In the classic game of rock, paper, scissors—during each round—one of these mock items formed by participants’ hands comes out on top. In thinking about groundwater and with a scientific twist, rock always comes out on top. That’s because it is an important factor in the nature of groundwater. As water moves in under-the-surface aquifers, toxic minerals—such as naturally occurring radium—can leach out of surrounding rock and into the water.
Matt Ginder-Vogel could be seen as a pro in the science edition of rock, paper, scissors. That’s because his research combines geochemistry with hydrology to understand the impact of drinking water well placement and what the surrounding rock has infused into that water. “I’m more of a geochemist,” he said as a way of labeling himself.
Thanks to the Wisconsin Section of the American Water Works Association (WIAWWA), he can now also label himself as an award winner because the professional organization that offers support for those who manage and protect water systems will confer its 2020 research award on Ginder-Vogel.
“I looked at the list of those who have won before. It is people whose work and body of research I respect and admire. It (the award) is really meaningful. I’m psyched to be among those people on that list,” said the professor in the Civil and Environmental Engineering Department at the University of Wisconsin-Madison.
Terry Vandenbusch, chair of the Research Committee of WIAWWA and a water quality analyst with Milwaukee Water Works, said the annual award is, “Given to recognize individuals who have made research contributions to water science and water supply. Wisconsin-based people working in or to the benefit of the drinking water industry. All of Matt’s overall body of work contributed to him becoming the 2020 WIAWWA Research Award Winner.”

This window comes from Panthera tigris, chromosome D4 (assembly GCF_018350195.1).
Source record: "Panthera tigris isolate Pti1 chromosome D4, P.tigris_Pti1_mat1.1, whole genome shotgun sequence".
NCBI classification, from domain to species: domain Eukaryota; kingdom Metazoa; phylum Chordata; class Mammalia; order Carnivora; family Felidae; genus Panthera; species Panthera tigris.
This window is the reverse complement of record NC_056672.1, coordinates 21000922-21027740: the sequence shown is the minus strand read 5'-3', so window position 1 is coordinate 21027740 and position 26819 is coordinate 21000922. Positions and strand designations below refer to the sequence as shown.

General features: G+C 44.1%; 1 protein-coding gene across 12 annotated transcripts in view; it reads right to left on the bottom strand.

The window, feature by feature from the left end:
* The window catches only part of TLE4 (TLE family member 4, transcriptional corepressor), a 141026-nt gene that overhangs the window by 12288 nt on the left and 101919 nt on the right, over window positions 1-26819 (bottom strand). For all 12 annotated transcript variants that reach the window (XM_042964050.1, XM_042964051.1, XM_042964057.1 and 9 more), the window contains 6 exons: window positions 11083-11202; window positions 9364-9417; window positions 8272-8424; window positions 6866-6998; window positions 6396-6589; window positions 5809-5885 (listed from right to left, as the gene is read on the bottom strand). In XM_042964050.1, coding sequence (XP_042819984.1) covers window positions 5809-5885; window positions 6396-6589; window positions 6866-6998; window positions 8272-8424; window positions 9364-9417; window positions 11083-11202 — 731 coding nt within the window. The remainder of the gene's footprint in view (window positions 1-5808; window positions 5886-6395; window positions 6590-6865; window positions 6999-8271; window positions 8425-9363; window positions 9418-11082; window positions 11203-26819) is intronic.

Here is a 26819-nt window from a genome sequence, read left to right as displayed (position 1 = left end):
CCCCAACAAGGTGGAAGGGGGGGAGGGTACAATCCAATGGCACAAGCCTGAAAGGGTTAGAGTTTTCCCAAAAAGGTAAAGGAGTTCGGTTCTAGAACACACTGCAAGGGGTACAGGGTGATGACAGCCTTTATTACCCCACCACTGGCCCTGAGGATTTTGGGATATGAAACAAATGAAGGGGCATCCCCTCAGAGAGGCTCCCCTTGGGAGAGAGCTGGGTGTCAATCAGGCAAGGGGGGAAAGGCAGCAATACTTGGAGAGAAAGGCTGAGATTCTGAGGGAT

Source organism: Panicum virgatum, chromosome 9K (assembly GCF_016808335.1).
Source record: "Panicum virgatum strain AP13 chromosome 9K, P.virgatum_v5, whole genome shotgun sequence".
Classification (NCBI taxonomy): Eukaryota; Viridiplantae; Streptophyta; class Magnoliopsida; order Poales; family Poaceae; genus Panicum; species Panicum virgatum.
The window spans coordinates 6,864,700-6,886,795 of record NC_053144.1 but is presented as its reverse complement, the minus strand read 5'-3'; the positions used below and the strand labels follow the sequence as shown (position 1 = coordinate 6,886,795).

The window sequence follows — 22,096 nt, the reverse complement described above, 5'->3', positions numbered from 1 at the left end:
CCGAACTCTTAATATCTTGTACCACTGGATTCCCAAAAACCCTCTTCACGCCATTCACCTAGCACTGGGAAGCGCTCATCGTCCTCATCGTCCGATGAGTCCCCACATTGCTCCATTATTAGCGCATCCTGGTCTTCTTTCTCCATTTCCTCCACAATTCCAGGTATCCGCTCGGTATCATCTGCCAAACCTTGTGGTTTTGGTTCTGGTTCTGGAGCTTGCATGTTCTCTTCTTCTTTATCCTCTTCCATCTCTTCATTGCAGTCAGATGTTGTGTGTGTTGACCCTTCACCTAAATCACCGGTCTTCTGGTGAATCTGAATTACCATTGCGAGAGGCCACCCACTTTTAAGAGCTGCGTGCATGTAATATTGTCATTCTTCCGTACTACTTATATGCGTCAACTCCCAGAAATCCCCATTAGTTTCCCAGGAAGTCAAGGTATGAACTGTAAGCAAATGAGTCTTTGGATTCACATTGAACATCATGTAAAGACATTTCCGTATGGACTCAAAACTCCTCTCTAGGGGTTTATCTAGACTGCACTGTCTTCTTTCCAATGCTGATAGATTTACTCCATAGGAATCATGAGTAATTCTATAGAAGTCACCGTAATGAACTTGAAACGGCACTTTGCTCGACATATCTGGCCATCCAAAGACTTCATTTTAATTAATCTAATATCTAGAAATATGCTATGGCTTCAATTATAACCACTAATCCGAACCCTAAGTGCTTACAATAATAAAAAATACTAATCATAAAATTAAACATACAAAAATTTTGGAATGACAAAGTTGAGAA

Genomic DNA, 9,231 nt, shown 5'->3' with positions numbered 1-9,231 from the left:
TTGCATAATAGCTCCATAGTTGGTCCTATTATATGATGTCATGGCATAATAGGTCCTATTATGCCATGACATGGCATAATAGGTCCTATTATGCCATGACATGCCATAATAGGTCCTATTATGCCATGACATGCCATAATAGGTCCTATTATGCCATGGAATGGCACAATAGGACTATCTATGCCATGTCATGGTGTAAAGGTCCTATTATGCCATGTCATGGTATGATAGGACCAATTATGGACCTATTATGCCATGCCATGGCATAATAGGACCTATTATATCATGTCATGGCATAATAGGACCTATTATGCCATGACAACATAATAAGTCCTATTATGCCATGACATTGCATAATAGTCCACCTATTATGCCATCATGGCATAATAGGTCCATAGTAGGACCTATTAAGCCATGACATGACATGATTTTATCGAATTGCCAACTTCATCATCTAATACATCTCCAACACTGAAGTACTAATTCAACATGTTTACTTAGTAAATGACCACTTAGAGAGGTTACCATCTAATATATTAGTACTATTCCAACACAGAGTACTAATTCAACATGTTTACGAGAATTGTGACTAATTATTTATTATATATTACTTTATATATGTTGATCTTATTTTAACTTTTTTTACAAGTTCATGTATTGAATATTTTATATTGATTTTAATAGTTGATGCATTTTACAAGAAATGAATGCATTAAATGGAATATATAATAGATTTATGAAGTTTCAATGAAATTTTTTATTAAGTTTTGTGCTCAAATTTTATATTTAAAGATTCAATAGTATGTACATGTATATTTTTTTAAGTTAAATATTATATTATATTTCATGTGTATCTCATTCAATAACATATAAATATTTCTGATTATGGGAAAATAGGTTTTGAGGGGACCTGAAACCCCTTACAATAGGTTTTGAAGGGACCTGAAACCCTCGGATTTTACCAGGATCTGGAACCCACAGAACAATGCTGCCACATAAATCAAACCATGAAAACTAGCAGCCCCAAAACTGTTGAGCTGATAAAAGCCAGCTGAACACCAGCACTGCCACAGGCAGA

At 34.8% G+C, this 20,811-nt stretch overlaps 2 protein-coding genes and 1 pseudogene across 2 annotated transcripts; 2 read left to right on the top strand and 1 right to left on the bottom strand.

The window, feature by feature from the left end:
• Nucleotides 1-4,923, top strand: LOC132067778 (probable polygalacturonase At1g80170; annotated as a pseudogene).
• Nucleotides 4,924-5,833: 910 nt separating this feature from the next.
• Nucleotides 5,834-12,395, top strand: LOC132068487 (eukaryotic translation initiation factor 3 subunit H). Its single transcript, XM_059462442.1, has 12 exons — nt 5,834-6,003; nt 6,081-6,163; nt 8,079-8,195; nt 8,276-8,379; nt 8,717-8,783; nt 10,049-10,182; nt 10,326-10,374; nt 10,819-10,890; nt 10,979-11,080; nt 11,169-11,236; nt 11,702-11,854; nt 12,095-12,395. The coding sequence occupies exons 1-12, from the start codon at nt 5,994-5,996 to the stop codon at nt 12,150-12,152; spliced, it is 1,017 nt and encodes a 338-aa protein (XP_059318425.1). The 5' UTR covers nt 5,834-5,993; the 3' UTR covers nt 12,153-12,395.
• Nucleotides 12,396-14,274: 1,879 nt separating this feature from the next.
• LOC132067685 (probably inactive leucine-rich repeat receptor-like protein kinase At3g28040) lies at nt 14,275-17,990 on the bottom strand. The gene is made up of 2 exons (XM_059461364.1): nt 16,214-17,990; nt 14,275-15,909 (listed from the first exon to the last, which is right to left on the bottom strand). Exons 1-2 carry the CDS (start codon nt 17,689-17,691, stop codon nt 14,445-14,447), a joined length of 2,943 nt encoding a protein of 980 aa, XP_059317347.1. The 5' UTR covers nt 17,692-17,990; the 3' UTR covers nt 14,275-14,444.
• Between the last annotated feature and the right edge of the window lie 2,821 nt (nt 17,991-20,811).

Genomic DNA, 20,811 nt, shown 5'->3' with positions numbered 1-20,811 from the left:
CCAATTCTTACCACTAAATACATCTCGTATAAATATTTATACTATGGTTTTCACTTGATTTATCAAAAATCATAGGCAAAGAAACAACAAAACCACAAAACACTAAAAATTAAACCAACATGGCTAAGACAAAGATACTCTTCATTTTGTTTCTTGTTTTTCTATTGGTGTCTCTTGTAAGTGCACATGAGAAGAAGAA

He continued by noting that Ginder-Vogel and his research team, “have been evaluating how geochemistry affects sources of radium and its parent elements as well as laboratory methods that more precisely quantify radium species (226 and 228) in groundwater. Also, the work of his group pertaining to elemental cycling and mobility in general is very valuable to the water industry.”
Ginder-Vogel has been funded through the University of Wisconsin Water Resources Institute and the Wisconsin Department of Natural Resources (DNR) on three projects through what is known as the Groundwater Research and Monitoring Program (GRMP), which he termed “so important.” He said he appreciated past project reviews and funding, as well as “the consistent nature of the program. I got one grant that we turned into a National Science Foundation grant. Then we pulled in two students to work on this. They were NSF fellows. We turned a two-year project into a five-year project.”
That project had been focused on manganese and iron. His other GRMP project examined radium and well drilling. The third took a broader look at radium using a statewide dataset housed at the DNR. The projects are linked, Ginder-Vogel noted, because, “Water utilities are moving from shallow wells to deeper ones and there are the implications of those deeper wells. As we move to deeper wells, we have to appreciate what a deeper well might mean. There might be PFAS or other contaminants.”
The WIAWWA will confer the research award in September. In his acceptance remarks, Ginder-Vogel is likely to stress how he values collaborating with others on groundwater research—the DNR, Wisconsin Geological and Natural History Survey and the U.S Geological Survey to, “Push forward the knowledge. We want people to be aware, be cognizant and use the best possible water management to make sure the water is safe.”